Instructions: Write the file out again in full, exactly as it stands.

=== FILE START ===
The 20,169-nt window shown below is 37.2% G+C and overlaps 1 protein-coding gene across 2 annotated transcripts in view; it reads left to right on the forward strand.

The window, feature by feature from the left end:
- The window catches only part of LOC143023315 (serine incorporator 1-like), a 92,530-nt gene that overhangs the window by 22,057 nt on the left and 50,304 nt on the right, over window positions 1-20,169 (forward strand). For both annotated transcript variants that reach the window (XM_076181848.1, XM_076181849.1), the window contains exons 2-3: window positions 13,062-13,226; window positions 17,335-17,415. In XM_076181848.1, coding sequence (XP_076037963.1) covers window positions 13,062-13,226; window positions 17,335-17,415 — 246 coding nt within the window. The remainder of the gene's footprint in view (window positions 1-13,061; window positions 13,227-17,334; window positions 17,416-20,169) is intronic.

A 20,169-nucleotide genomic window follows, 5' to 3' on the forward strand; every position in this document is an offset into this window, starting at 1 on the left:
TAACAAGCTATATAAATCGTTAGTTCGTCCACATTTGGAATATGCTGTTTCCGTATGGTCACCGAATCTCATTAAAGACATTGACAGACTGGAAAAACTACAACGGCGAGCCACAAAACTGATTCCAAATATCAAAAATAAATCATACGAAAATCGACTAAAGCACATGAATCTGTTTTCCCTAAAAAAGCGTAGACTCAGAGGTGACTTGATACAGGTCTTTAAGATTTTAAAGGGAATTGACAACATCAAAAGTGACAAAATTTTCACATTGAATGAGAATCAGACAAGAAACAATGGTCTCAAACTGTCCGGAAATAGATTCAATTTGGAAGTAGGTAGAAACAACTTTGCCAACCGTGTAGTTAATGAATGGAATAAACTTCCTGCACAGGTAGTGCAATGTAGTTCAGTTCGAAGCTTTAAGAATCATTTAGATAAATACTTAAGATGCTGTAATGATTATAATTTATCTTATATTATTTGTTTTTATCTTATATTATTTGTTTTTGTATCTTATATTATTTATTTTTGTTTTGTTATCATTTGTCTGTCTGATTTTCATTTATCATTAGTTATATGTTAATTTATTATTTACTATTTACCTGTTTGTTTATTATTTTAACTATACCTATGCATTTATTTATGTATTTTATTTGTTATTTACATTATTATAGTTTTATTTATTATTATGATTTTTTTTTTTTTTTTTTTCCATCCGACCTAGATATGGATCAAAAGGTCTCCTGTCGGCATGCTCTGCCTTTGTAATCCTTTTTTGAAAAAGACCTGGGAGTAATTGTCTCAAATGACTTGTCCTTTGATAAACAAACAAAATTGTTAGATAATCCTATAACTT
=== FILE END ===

The 20,169-nt window shown below is 37.2% G+C and overlaps 1 protein-coding gene across 2 annotated transcripts in view; it reads left to right on the forward strand.

The window, feature by feature from the left end:
- The window catches only part of LOC143023315 (serine incorporator 1-like), a 92,530-nt gene that overhangs the window by 22,057 nt on the left and 50,304 nt on the right, over window positions 1-20,169 (forward strand). For both annotated transcript variants that reach the window (XM_076181848.1, XM_076181849.1), the window contains exons 2-3: window positions 13,062-13,226; window positions 17,335-17,415. In XM_076181848.1, coding sequence (XP_076037963.1) covers window positions 13,062-13,226; window positions 17,335-17,415 — 246 coding nt within the window. The remainder of the gene's footprint in view (window positions 1-13,061; window positions 13,227-17,334; window positions 17,416-20,169) is intronic.

A 20,169-nucleotide genomic window follows, 5' to 3' on the forward strand; every position in this document is an offset into this window, starting at 1 on the left:
TAACAAGCTATATAAATCGTTAGTTCGTCCACATTTGGAATATGCTGTTTCCGTATGGTCACCGAATCTCATTAAAGACATTGACAGACTGGAAAAACTACAACGGCGAGCCACAAAACTGATTCCAAATATCAAAAATAAATCATACGAAAATCGACTAAAGCACATGAATCTGTTTTCCCTAAAAAAGCGTAGACTCAGAGGTGACTTGATACAGGTCTTTAAGATTTTAAAGGGAATTGACAACATCAAAAGTGACAAAATTTTCACATTGAATGAGAATCAGACAAGAAACAATGGTCTCAAACTGTCCGGAAATAGATTCAATTTGGAAGTAGGTAGAAACAACTTTGCCAACCGTGTAGTTAATGAATGGAATAAACTTCCTGCACAGGTAGTGCAATGTAGTTCAGTTCGAAGCTTTAAGAATCATTTAGATAAATACTTAAGATGCTGTAATGATTATAATTTATCTTATATTATTTGTTTTTATCTTATATTATTTGTTTTTGTATCTTATATTATTTATTTTTGTTTTGTTATCATTTGTCTGTCTGATTTTCATTTATCATTAGTTATATGTTAATTTATTATTTACTATTTACCTGTTTGTTTATTATTTTAACTATACCTATGCATTTATTTATGTATTTTATTTGTTATTTACATTATTATAGTTTTATTTATTATTATGATTTTTTTTTTTTTTTTTTTCCATCCGACCTAGATATGGATCAAAAGGTCTCCTGTCGGCATGCTCTGCCTTTGTAATCCTTTTTTGAAAAAGACCTGGGAGTAATTGTCTCAAATGACTTGTCCTTTGATAAACAAACAAAATTGTTAGATAATCCTATAACTT